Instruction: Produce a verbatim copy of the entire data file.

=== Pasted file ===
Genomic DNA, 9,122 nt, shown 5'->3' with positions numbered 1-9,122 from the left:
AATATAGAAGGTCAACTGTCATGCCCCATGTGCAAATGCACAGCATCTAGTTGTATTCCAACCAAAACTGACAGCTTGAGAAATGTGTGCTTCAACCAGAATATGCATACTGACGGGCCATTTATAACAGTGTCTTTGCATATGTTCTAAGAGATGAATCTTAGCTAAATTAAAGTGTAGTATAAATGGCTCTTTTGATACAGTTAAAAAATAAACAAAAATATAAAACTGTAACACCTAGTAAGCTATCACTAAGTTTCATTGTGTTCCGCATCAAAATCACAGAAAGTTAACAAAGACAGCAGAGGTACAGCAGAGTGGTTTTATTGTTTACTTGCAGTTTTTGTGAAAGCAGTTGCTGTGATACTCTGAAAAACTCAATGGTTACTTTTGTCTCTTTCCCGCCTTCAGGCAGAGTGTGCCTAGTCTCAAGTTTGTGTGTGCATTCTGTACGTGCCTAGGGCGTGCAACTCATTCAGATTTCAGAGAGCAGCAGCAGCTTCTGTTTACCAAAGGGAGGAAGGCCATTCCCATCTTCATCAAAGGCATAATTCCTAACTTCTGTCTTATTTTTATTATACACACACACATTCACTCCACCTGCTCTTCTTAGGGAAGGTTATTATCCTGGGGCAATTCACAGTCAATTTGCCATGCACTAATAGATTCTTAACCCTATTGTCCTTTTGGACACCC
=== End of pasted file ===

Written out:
Genomic DNA, 9,122 nt, shown 5'->3' with positions numbered 1-9,122 from the left:
AATATAGAAGGTCAACTGTCATGCCCCATGTGCAAATGCACAGCATCTAGTTGTATTCCAACCAAAACTGACAGCTTGAGAAATGTGTGCTTCAACCAGAATATGCATACTGACGGGCCATTTATAACAGTGTCTTTGCATATGTTCTAAGAGATGAATCTTAGCTAAATTAAAGTGTAGTATAAATGGCTCTTTTGATACAGTTAAAAAATAAACAAAAATATAAAACTGTAACACCTAGTAAGCTATCACTAAGTTTCATTGTGTTCCGCATCAAAATCACAGAAAGTTAACAAAGACAGCAGAGGTACAGCAGAGTGGTTTTATTGTTTACTTGCAGTTTTTGTGAAAGCAGTTGCTGTGATACTCTGAAAAACTCAATGGTTACTTTTGTCTCTTTCCCGCCTTCAGGCAGAGTGTGCCTAGTCTCAAGTTTGTGTGTGCATTCTGTACGTGCCTAGGGCGTGCAACTCATTCAGATTTCAGAGAGCAGCAGCAGCTTCTGTTTACCAAAGGGAGGAAGGCCATTCCCATCTTCATCAAAGGCATAATTCCTAACTTCTGTCTTATTTTTATTATACACACACACATTCACTCCACCTGCTCTTCTTAGGGAAGGTTATTATCCTGGGGCAATTCACAGTCAATTTGCCATGCACTAATAGATTCTTAACCCTATTGTCCTTTTGGACACCC